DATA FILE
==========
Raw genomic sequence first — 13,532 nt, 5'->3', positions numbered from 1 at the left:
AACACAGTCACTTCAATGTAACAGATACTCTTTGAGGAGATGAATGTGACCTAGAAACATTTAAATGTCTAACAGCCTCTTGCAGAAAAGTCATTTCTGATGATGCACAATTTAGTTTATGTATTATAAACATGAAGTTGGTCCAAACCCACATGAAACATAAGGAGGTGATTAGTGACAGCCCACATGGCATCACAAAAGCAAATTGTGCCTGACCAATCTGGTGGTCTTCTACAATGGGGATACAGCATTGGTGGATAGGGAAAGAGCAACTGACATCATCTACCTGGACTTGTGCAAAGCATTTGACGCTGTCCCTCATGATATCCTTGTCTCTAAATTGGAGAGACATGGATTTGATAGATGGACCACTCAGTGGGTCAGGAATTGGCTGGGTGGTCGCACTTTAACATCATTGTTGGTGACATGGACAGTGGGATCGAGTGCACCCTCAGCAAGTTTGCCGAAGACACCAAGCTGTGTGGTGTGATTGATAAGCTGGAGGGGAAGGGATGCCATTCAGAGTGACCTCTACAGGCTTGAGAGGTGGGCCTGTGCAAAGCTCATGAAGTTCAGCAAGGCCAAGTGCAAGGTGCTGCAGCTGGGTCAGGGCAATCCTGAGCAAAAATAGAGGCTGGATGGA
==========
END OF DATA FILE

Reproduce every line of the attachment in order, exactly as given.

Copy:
Raw genomic sequence first — 13,532 nt, 5'->3', positions numbered from 1 at the left:
AACACAGTCACTTCAATGTAACAGATACTCTTTGAGGAGATGAATGTGACCTAGAAACATTTAAATGTCTAACAGCCTCTTGCAGAAAAGTCATTTCTGATGATGCACAATTTAGTTTATGTATTATAAACATGAAGTTGGTCCAAACCCACATGAAACATAAGGAGGTGATTAGTGACAGCCCACATGGCATCACAAAAGCAAATTGTGCCTGACCAATCTGGTGGTCTTCTACAATGGGGATACAGCATTGGTGGATAGGGAAAGAGCAACTGACATCATCTACCTGGACTTGTGCAAAGCATTTGACGCTGTCCCTCATGATATCCTTGTCTCTAAATTGGAGAGACATGGATTTGATAGATGGACCACTCAGTGGGTCAGGAATTGGCTGGGTGGTCGCACTTTAACATCATTGTTGGTGACATGGACAGTGGGATCGAGTGCACCCTCAGCAAGTTTGCCGAAGACACCAAGCTGTGTGGTGTGATTGATAAGCTGGAGGGGAAGGGATGCCATTCAGAGTGACCTCTACAGGCTTGAGAGGTGGGCCTGTGCAAAGCTCATGAAGTTCAGCAAGGCCAAGTGCAAGGTGCTGCAGCTGGGTCAGGGCAATCCTGAGCAAAAATAGAGGCTGGATGGA